The most glorious examples of the title playing a major role in paintings are the artworks by contemporary Indian artist Raja Ravi Verma (1848-1906). Indians owe the imprint of the idea of Hindu deities and episodes from mythology to his paintings. The Gods and Goddesses mentioned in Hindu philosophy, religion and scriptures were not quite relatable or were less worshipped till the time they became fascinating and significant when Raja Ravi Verma painted them as human forms, giving them names in Titles. It was until then difficult to comprehend or perceive, for example, a Goddess Lakshmi, whom one could portray, through his paintings, in all beauty, draped in a red sari standing on a red lotus in a lake with swans or Goddess Saraswati playing Veena, emitting wisdom of, holding knowledge in objects like pustaka (book) symbolic of Vedas and so on. Similarly the initial perception of the scenes from Mahabharata or episodes from Vedas came from his depictions illustrating episodes under various titles… 7000 paintings to his credit, which would enlighten all generations ahead about the roots of Hindu/Indian culture and belief…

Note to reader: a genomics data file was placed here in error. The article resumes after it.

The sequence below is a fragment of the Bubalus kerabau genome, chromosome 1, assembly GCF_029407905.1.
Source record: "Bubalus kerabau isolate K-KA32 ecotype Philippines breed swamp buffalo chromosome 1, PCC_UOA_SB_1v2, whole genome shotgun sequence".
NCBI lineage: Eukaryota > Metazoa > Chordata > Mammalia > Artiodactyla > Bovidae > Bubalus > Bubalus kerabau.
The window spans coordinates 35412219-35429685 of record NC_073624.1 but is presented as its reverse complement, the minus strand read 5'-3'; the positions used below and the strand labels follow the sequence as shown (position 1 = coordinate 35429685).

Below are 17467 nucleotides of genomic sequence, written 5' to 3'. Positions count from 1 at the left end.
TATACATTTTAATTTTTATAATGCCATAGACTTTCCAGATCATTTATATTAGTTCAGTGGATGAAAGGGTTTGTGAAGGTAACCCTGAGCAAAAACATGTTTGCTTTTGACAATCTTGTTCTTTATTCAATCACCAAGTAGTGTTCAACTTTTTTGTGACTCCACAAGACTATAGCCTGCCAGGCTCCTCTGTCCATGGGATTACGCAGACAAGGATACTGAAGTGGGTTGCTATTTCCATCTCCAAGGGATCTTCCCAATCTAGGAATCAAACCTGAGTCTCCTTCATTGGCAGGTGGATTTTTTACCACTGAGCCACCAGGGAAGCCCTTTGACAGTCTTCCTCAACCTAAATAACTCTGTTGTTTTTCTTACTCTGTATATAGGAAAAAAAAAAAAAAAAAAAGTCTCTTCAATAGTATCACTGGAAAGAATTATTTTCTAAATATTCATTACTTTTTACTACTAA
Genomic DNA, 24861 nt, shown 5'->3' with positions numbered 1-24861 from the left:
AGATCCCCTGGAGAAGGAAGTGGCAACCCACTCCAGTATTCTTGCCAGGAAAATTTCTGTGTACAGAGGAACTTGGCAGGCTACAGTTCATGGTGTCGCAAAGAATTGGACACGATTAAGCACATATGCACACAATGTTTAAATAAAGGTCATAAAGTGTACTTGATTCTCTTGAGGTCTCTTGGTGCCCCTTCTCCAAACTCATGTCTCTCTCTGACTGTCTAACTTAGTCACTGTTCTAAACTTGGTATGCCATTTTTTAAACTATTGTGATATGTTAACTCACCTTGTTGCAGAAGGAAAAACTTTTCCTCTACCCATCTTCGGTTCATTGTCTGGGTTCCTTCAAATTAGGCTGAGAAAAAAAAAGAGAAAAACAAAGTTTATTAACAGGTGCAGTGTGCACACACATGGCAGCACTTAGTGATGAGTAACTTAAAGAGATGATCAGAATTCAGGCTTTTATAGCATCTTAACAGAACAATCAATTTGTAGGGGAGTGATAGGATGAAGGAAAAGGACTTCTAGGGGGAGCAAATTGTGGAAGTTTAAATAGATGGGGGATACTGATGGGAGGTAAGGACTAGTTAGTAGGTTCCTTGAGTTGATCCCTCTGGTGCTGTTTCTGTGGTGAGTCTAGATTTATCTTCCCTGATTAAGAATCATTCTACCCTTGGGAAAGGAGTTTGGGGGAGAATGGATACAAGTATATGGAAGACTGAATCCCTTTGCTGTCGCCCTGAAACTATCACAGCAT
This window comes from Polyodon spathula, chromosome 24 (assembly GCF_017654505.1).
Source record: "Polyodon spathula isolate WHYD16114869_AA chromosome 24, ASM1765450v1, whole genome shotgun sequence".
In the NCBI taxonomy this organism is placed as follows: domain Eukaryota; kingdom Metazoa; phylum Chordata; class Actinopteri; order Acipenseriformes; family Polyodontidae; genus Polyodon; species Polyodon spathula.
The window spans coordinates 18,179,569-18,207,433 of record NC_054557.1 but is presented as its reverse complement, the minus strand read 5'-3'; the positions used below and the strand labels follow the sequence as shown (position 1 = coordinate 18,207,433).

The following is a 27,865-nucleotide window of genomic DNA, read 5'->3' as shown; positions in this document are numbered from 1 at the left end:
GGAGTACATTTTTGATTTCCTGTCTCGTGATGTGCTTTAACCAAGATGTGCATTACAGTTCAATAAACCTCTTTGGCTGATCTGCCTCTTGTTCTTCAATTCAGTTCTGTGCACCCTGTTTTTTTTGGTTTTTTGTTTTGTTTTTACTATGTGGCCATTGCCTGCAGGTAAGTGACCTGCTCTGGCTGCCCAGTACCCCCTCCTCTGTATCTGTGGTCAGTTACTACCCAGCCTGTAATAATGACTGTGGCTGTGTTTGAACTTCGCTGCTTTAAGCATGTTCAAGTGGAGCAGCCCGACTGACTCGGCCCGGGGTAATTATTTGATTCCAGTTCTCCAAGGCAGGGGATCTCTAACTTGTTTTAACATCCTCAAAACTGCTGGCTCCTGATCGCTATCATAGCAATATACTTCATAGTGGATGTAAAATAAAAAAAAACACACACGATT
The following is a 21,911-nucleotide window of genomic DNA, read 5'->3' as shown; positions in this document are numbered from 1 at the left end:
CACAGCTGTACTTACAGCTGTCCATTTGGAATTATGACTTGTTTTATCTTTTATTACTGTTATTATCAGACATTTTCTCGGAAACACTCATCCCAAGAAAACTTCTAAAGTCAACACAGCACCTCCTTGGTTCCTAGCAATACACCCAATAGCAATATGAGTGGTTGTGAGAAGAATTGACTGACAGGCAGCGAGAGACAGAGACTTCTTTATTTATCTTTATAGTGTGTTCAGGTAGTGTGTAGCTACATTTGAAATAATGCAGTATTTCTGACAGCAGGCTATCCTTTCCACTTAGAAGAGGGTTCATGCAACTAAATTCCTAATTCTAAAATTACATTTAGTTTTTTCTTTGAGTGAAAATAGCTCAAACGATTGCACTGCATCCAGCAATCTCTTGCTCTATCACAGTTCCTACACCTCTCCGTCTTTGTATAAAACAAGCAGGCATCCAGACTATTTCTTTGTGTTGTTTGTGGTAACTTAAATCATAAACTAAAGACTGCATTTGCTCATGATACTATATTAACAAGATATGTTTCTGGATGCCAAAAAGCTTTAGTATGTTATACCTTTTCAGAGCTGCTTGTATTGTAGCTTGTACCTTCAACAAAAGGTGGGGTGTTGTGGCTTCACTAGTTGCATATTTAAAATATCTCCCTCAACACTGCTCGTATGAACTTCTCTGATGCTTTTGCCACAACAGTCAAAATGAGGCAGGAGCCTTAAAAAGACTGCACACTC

The titles of the paintings have also been instrumental in expressing the intent of the artist and communicating it to the audience. Consider the painting entitled ‘Bharat Mata’ (1905) by Indian painter Abanindranath Tagore (1871 – 1951).
The work depicts Bharat Mata, or Mother India, in the style of a Hindu sadhvi as godess: a saffron clad figure of a woman, with four arms, holding a white cloth, a garland, paddy sheaves and a piece of white cloth. This image is known to be the first illustrated depiction of the concept of ideals of Swadesh, and became immensely popular and valued amongst the nationalists during the Indian Independence movement.